We are now able to offer COVID safe visiting at our care home, contact our team for more information
Fonthill House is located in a quiet corner of leafy St Albans, Hertfordshire, which is a beautiful and thriving cathedral city situated in the charming Hertfordshire countryside. Green landscapes meet ancient streets in this enduringly popular destination, which boasts 2000 years of history, breathtaking parks and enviable culture and entertainment.
It is positioned within easy reach of the M1 and M25, and 22 minutes by train from London’s St Pancras station. St Albans’s location in central Hertfordshire also makes it highly accessible from the nearby towns of Hatfield, Hemel Hempstead, Welwyn Garden City and Harpenden.
Within a stone’s throw of Fonthill House is the wide open space of 100-acre Verulamium Park. At any time of the year, this stunning beauty spot offers opportunities to get close to nature and experience its uniquely calming benefits. Sitting alongside its serene lake or the meandering River Ver, you can look out for water birds including the resident herons. Wildlife habitats exist all over the park among its extensive meadows and trees. The area around the water’s edge also features a bustling cafe and a model boating lake.
Slightly further down the road, Heartwood Forest is the largest new native forest in England, having been founded by the Woodland Trust. The 858-acre woodland is located in Sandridge, just outside of St Albans, and now contains over 60,000 trees as well as existing bluebells, hedgerows, wildflower meadows and grassland. It is a peaceful haven for wildlife and for anyone who visits it.
Verulamium Park also stands on the site of the Roman city of Verulamium. This ancient spot was the second-largest town in Britain after what was then Londinium, and it is the foundation on which St Albans was built over centuries. To this day you can still see the remains of the original city walls, the Hypocaust and the London Gate, only 300 yards from Fonthill House.
At the far edge of the park, only a 15-minute walk from Fonthill House, is the Verulamium Museum. This award-winning museum of everyday life in Roman Britain includes recreated Roman rooms, mosaics and incredible artefacts recovered from the excavation of the park. A series of talks on all aspects of Roman life take place most Saturdays and Sundays, and admission to the museum for senior citizens is only £3.50.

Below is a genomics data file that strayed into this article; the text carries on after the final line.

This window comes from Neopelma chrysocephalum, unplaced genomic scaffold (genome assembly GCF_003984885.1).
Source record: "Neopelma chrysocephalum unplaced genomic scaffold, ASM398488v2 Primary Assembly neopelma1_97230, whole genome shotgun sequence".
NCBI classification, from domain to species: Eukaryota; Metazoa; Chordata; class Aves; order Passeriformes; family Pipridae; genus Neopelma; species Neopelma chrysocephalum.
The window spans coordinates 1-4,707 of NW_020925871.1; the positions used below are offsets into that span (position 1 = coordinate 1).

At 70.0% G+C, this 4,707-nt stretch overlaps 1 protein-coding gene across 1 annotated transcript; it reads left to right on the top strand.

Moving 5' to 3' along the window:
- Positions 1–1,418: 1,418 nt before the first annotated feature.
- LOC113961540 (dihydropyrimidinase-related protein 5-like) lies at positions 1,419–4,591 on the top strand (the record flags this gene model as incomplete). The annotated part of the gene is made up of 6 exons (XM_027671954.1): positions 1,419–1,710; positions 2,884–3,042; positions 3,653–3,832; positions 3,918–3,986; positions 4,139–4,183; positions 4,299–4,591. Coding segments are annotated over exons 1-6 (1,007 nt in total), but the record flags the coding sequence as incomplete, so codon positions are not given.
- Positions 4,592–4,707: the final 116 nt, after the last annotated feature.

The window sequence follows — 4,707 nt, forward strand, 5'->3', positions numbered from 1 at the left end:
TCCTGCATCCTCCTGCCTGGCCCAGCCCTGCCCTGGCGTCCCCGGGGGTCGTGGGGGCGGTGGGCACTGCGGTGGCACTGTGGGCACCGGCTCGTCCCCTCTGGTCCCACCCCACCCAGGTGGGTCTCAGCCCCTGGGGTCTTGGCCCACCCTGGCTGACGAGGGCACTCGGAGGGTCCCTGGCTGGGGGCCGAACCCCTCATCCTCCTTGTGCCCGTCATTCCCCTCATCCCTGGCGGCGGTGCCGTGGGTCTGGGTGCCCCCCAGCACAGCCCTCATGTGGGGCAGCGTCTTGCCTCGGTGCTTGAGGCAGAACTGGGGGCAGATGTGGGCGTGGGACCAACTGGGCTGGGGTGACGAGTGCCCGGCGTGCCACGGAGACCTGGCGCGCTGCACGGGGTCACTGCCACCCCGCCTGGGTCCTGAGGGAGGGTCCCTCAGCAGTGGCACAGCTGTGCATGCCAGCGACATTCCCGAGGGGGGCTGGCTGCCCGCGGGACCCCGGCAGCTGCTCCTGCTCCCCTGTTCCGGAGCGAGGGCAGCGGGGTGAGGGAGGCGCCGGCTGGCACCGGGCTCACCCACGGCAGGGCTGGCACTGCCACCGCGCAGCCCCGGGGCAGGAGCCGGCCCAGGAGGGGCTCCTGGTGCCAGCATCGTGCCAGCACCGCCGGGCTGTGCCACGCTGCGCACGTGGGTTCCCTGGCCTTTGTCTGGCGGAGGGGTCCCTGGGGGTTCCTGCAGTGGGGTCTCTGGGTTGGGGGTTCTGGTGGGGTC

St Albans Museum & Gallery was opened in 2018, and admission is free. Set in the old Town Hall, it offers two millennia of incredible heritage, local and national treasures. With regular contemporary art exhibitions, a packed programme of events and the opportunity to explore the building’s original Assembly Rooms, Courthouse and Cells, it has quickly become a much-loved addition to the cultural life of the city.
At the heart of this ancient city is the Cathedral Church and Abbey of St Alban. This iconic building is visible peeking over the trees from most parts of the city. Its strikingly beautiful architecture dates back to Norman times — construction of the abbey which would eventually became St Albans Cathedral began in 1077. St Alban is honoured as Britain’s first saint and the church was built as a shrine on the site of his tomb.
It has the longest nave, at 275 feet, of any cathedral in England, and – unusually for a cathedral – also serves as the local parish church. A regular programme of events and classical music concerts are also held in this uniquely special building.
The cathedral’s 144-foot tower is not the only historic tall building in the city centre. The St Albans Clock Tower is a Grade 1 listed belfry built in 1405. Originally constructed in protest at the power of the abbey, it is the only remaining medieval town belfry in England. Its bell is over 600 years old and even rang out during the War of the Roses.
A shopping destination for centuries with a market that dates back to the 9th century, St Albans is today home to many of the country’s most beloved high-street brands, many housed inside The Maltings shopping centre. The city is also full of independent specialist shops and boutiques to meet just about every need. Granted a Royal Charter in 1553, the renowned St Albans Street Market takes place every Wednesday and Saturday and runs the length of St Peter’s Street.
St Albans also boasts a huge range of bars, pubs and restaurants as well as the annual two-week St Albans Food & Drink Festival, which takes place every September and celebrated its 12th year in 2019.
The Alban Arena and the Maltings Arts Theatre are two unique venues in the centre of the city which host a year-round programme of arts, comedy, theatre and music. The Odyssey Cinema, a traditional art-deco picture house, is renowned as one of the finest in the country, and screens a diverse mixture of new releases and classic films.